Many pubs all over the UK are suffering – even before COVID many were facing a perennial battle to boost revenues and stay in business. While this may be tough on the landlords and breweries it can present the perfect opportunity for investors to acquire stock.
The COVID impact on breweries has exacerbated the situation by accelerated the decline of non-performing establishments. This is causing some to sell off stock quickly and cheaply to reduce their own debt burden. Deals are there to be had from the savvy developer.
Beer tax hikes, the smoking ban, cheap supermarket booze a cultural shift towards eating out means so many of these disused pubs are occupying prime locations with great transport links, extra outbuildings and spacious gardens ideal for a range of conversions from luxury flats to HMO’s.
The big advantage for bringing these derelict units back to life is they can help regenerate an area rather than see them left unloved and a sore sight for the locals. Buying a closed pub has its advantages as you gain considerably more floor space for your money compared with residential meaning more saleable space.
Many of these units are sold freehold with vacant possession while others may have a short ‘fag-end’ lease where the freehold can be eventually purchased. These are typical known as ‘cold investments’ where there is a potential for redevelopment at a later date.
Change Of Use Planning Permission
Councils are very wary about leaving pubs empty for a long time because they can become rundown and have squatters move in. Although pubs have flexible A4 planning investors could apply for planning to convert the building into residential property.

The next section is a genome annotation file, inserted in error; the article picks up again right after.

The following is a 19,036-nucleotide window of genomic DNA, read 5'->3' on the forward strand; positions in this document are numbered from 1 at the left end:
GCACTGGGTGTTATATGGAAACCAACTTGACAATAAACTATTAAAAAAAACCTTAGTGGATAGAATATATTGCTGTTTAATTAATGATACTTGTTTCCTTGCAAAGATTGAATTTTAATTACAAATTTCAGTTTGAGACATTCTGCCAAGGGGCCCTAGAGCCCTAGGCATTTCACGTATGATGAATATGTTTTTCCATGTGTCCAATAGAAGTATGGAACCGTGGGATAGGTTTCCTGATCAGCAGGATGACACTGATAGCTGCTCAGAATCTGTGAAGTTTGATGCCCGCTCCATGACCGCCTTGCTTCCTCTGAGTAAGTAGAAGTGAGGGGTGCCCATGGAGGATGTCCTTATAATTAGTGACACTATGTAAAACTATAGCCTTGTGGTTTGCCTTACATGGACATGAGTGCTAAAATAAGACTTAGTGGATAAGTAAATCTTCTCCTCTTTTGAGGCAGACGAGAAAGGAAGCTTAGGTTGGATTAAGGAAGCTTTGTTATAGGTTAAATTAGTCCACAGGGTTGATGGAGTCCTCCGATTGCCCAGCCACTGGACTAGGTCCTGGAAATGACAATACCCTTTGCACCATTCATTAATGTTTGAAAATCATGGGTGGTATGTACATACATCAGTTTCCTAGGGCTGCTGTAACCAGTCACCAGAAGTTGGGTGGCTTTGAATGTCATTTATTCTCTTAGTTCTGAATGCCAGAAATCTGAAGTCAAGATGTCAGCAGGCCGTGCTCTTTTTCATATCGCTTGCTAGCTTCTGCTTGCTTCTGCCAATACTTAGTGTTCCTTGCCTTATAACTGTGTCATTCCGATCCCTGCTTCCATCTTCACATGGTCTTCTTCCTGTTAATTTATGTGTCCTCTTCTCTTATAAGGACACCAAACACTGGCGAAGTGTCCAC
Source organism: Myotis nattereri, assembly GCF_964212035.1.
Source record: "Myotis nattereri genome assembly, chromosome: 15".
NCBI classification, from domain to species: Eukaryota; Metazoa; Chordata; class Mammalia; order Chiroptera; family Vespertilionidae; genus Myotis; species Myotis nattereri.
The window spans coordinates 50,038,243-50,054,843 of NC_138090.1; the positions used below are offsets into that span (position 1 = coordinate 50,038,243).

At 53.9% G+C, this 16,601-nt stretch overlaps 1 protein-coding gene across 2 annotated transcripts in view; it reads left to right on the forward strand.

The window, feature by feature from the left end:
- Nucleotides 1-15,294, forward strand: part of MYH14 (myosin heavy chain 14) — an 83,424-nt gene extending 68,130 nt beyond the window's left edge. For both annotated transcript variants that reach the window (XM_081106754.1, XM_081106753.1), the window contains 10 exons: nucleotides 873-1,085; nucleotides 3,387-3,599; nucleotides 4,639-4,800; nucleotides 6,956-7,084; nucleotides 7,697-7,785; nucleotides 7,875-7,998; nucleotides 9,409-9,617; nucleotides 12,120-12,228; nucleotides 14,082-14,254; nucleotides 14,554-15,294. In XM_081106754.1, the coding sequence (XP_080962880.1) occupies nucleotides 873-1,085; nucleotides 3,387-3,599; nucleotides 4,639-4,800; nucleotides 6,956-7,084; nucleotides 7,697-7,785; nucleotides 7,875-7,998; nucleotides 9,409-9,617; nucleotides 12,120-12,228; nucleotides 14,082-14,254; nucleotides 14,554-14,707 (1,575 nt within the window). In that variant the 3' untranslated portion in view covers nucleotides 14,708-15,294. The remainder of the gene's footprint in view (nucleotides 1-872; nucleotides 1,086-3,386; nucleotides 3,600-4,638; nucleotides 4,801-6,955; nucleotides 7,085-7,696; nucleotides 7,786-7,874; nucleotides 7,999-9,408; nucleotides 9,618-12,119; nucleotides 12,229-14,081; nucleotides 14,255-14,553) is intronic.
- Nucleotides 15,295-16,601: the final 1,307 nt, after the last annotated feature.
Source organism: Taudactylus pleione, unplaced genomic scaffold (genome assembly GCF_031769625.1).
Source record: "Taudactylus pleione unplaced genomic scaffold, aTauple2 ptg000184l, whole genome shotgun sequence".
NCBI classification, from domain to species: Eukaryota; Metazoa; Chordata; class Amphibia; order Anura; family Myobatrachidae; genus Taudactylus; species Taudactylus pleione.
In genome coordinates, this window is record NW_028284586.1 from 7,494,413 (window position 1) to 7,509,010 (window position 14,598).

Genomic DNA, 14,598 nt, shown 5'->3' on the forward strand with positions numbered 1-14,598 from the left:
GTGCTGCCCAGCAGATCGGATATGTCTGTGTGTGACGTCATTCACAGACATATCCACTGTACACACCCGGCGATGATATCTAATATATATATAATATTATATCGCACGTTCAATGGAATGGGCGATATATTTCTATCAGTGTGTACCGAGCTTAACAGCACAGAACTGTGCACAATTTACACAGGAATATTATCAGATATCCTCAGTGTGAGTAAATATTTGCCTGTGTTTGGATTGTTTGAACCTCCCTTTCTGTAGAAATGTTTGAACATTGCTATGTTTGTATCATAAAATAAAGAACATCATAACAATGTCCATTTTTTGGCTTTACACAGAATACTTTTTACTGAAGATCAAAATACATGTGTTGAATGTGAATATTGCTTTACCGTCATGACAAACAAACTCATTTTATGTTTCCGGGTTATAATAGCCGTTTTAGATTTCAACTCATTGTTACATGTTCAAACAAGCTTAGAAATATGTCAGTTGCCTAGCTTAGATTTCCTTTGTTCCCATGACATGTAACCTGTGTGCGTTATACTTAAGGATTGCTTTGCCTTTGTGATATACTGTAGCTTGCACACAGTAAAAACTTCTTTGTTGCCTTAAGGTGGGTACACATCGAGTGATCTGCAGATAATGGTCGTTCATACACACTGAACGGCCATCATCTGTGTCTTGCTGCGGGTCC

Planning would typically take 2-3 months for consent and for a complete change of use but raising a conventional mortgage would not be possible. You would have to look at development finance, bridging or other forms of private finance. Speak to your commercial finance broker about options.
Typically, unless it’s a village pub, planners can be more sympathetic to alternative uses. Check that there is no local pub protection policy, if the area is run down planners may want to keep the commercial element to boost local employment. A planning consultant will help to complete a planning pre application to check the councils view on this.
Some pubs may have a statutory listing, often grade 2, this shouldn’t necessarily deter you (although it will add complication and will require planning as well as listed building applications) from purchasing this type of building. You can still achieve an interesting internal refurbishment by working closely with the local conservation officer.
Higher Yields & Tax Breaks
Not only does investing in public houses mean higher yields – there are some great incentives and tax breaks available when converting commercial into residential. Conversion and refurbishment costs only attract 5% VAT instead of the usual 20%.
Finding Unused Pubs
There are numerous places where you can source pubs and other commercial property premises (care homes, offices, shops, hospitals, police stations, Bingo halls) ripe for development if you know how to find them.